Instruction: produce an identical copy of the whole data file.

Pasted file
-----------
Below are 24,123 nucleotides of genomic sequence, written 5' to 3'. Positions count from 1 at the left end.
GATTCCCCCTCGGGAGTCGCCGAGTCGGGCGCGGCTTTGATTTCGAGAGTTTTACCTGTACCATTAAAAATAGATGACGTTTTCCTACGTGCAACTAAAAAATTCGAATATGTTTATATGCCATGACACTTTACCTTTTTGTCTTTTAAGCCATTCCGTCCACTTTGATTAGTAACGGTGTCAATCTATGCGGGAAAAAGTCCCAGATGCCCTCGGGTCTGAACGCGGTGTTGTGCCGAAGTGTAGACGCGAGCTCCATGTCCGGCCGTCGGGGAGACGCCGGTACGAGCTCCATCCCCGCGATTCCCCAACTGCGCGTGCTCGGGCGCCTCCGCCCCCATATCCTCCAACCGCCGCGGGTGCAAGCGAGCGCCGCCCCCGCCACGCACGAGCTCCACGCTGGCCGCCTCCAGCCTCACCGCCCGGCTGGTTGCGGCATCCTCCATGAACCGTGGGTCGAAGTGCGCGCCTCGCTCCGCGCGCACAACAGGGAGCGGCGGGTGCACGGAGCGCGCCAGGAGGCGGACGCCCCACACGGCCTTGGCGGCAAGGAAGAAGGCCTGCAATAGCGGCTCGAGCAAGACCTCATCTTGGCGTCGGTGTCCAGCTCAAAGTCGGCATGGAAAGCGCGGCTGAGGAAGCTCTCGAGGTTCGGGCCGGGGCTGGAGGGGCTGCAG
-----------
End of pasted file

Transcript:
Below are 24,123 nucleotides of genomic sequence, written 5' to 3'. Positions count from 1 at the left end.
GATTCCCCCTCGGGAGTCGCCGAGTCGGGCGCGGCTTTGATTTCGAGAGTTTTACCTGTACCATTAAAAATAGATGACGTTTTCCTACGTGCAACTAAAAAATTCGAATATGTTTATATGCCATGACACTTTACCTTTTTGTCTTTTAAGCCATTCCGTCCACTTTGATTAGTAACGGTGTCAATCTATGCGGGAAAAAGTCCCAGATGCCCTCGGGTCTGAACGCGGTGTTGTGCCGAAGTGTAGACGCGAGCTCCATGTCCGGCCGTCGGGGAGACGCCGGTACGAGCTCCATCCCCGCGATTCCCCAACTGCGCGTGCTCGGGCGCCTCCGCCCCCATATCCTCCAACCGCCGCGGGTGCAAGCGAGCGCCGCCCCCGCCACGCACGAGCTCCACGCTGGCCGCCTCCAGCCTCACCGCCCGGCTGGTTGCGGCATCCTCCATGAACCGTGGGTCGAAGTGCGCGCCTCGCTCCGCGCGCACAACAGGGAGCGGCGGGTGCACGGAGCGCGCCAGGAGGCGGACGCCCCACACGGCCTTGGCGGCAAGGAAGAAGGCCTGCAATAGCGGCTCGAGCAAGACCTCATCTTGGCGTCGGTGTCCAGCTCAAAGTCGGCATGGAAAGCGCGGCTGAGGAAGCTCTCGAGGTTCGGGCCGGGGCTGGAGGGGCTGCAG